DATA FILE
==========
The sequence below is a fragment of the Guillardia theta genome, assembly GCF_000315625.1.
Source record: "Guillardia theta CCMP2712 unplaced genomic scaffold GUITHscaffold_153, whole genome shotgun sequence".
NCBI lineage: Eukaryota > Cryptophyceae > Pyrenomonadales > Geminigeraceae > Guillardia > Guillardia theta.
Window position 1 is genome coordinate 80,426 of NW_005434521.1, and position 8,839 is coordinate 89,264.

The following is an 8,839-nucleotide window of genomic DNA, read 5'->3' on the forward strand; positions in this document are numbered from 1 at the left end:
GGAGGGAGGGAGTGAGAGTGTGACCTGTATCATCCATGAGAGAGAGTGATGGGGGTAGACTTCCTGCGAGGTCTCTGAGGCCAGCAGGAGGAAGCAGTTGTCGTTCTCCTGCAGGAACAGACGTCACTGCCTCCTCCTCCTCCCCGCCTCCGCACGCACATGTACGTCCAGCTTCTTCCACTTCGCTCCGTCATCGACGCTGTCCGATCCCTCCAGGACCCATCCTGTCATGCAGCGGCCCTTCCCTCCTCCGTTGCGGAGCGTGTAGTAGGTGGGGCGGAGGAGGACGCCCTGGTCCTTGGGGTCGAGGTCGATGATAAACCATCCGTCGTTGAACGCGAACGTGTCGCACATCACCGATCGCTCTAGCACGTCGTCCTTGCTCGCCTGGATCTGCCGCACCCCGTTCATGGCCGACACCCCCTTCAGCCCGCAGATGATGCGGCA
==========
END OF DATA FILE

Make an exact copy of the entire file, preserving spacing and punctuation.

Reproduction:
The sequence below is a fragment of the Guillardia theta genome, assembly GCF_000315625.1.
Source record: "Guillardia theta CCMP2712 unplaced genomic scaffold GUITHscaffold_153, whole genome shotgun sequence".
NCBI lineage: Eukaryota > Cryptophyceae > Pyrenomonadales > Geminigeraceae > Guillardia > Guillardia theta.
Window position 1 is genome coordinate 80,426 of NW_005434521.1, and position 8,839 is coordinate 89,264.

The following is an 8,839-nucleotide window of genomic DNA, read 5'->3' on the forward strand; positions in this document are numbered from 1 at the left end:
GGAGGGAGGGAGTGAGAGTGTGACCTGTATCATCCATGAGAGAGAGTGATGGGGGTAGACTTCCTGCGAGGTCTCTGAGGCCAGCAGGAGGAAGCAGTTGTCGTTCTCCTGCAGGAACAGACGTCACTGCCTCCTCCTCCTCCCCGCCTCCGCACGCACATGTACGTCCAGCTTCTTCCACTTCGCTCCGTCATCGACGCTGTCCGATCCCTCCAGGACCCATCCTGTCATGCAGCGGCCCTTCCCTCCTCCGTTGCGGAGCGTGTAGTAGGTGGGGCGGAGGAGGACGCCCTGGTCCTTGGGGTCGAGGTCGATGATAAACCATCCGTCGTTGAACGCGAACGTGTCGCACATCACCGATCGCTCTAGCACGTCGTCCTTGCTCGCCTGGATCTGCCGCACCCCGTTCATGGCCGACACCCCCTTCAGCCCGCAGATGATGCGGCA